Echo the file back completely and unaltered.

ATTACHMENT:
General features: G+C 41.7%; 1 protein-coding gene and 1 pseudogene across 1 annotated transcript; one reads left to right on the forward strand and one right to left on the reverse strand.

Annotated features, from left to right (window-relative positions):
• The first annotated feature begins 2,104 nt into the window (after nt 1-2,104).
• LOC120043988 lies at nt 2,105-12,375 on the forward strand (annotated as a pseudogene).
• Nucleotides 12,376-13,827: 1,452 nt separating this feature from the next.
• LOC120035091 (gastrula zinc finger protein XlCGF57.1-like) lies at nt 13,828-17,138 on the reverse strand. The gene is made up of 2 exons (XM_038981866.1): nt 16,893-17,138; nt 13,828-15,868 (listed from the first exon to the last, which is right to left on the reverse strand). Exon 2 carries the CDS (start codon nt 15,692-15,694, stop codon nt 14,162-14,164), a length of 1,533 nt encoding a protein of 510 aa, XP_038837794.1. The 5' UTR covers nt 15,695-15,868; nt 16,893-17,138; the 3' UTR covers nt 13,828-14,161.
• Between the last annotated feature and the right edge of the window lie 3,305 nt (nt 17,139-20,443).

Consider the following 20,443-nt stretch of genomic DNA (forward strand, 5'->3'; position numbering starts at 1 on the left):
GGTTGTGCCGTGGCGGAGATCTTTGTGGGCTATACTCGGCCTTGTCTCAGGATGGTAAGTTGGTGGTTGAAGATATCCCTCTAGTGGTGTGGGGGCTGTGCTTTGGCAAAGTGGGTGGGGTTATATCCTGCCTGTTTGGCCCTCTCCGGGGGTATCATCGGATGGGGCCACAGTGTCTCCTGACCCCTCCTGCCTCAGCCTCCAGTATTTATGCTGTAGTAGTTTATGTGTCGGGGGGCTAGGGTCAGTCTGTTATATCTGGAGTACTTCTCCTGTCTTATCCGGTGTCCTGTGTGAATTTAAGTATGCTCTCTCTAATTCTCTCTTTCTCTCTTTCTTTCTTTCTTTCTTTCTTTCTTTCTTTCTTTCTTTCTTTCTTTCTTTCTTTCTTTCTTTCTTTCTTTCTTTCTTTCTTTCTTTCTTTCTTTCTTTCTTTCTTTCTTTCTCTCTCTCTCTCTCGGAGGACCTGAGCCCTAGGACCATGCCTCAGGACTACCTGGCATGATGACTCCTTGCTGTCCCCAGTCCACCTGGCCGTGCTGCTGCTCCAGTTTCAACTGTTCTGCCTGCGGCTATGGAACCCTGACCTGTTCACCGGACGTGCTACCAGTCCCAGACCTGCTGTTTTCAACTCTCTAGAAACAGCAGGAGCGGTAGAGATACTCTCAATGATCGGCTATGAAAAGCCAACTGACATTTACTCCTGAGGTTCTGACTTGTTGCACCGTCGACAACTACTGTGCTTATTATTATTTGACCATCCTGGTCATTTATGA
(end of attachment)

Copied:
General features: G+C 41.7%; 1 protein-coding gene and 1 pseudogene across 1 annotated transcript; one reads left to right on the forward strand and one right to left on the reverse strand.

Annotated features, from left to right (window-relative positions):
• The first annotated feature begins 2,104 nt into the window (after nt 1-2,104).
• LOC120043988 lies at nt 2,105-12,375 on the forward strand (annotated as a pseudogene).
• Nucleotides 12,376-13,827: 1,452 nt separating this feature from the next.
• LOC120035091 (gastrula zinc finger protein XlCGF57.1-like) lies at nt 13,828-17,138 on the reverse strand. The gene is made up of 2 exons (XM_038981866.1): nt 16,893-17,138; nt 13,828-15,868 (listed from the first exon to the last, which is right to left on the reverse strand). Exon 2 carries the CDS (start codon nt 15,692-15,694, stop codon nt 14,162-14,164), a length of 1,533 nt encoding a protein of 510 aa, XP_038837794.1. The 5' UTR covers nt 15,695-15,868; nt 16,893-17,138; the 3' UTR covers nt 13,828-14,161.
• Between the last annotated feature and the right edge of the window lie 3,305 nt (nt 17,139-20,443).

Consider the following 20,443-nt stretch of genomic DNA (forward strand, 5'->3'; position numbering starts at 1 on the left):
GGTTGTGCCGTGGCGGAGATCTTTGTGGGCTATACTCGGCCTTGTCTCAGGATGGTAAGTTGGTGGTTGAAGATATCCCTCTAGTGGTGTGGGGGCTGTGCTTTGGCAAAGTGGGTGGGGTTATATCCTGCCTGTTTGGCCCTCTCCGGGGGTATCATCGGATGGGGCCACAGTGTCTCCTGACCCCTCCTGCCTCAGCCTCCAGTATTTATGCTGTAGTAGTTTATGTGTCGGGGGGCTAGGGTCAGTCTGTTATATCTGGAGTACTTCTCCTGTCTTATCCGGTGTCCTGTGTGAATTTAAGTATGCTCTCTCTAATTCTCTCTTTCTCTCTTTCTTTCTTTCTTTCTTTCTTTCTTTCTTTCTTTCTTTCTTTCTTTCTTTCTTTCTTTCTTTCTTTCTTTCTTTCTTTCTTTCTTTCTTTCTTTCTTTCTTTCTTTCTTTCTCTCTCTCTCTCTCGGAGGACCTGAGCCCTAGGACCATGCCTCAGGACTACCTGGCATGATGACTCCTTGCTGTCCCCAGTCCACCTGGCCGTGCTGCTGCTCCAGTTTCAACTGTTCTGCCTGCGGCTATGGAACCCTGACCTGTTCACCGGACGTGCTACCAGTCCCAGACCTGCTGTTTTCAACTCTCTAGAAACAGCAGGAGCGGTAGAGATACTCTCAATGATCGGCTATGAAAAGCCAACTGACATTTACTCCTGAGGTTCTGACTTGTTGCACCGTCGACAACTACTGTGCTTATTATTATTTGACCATCCTGGTCATTTATGA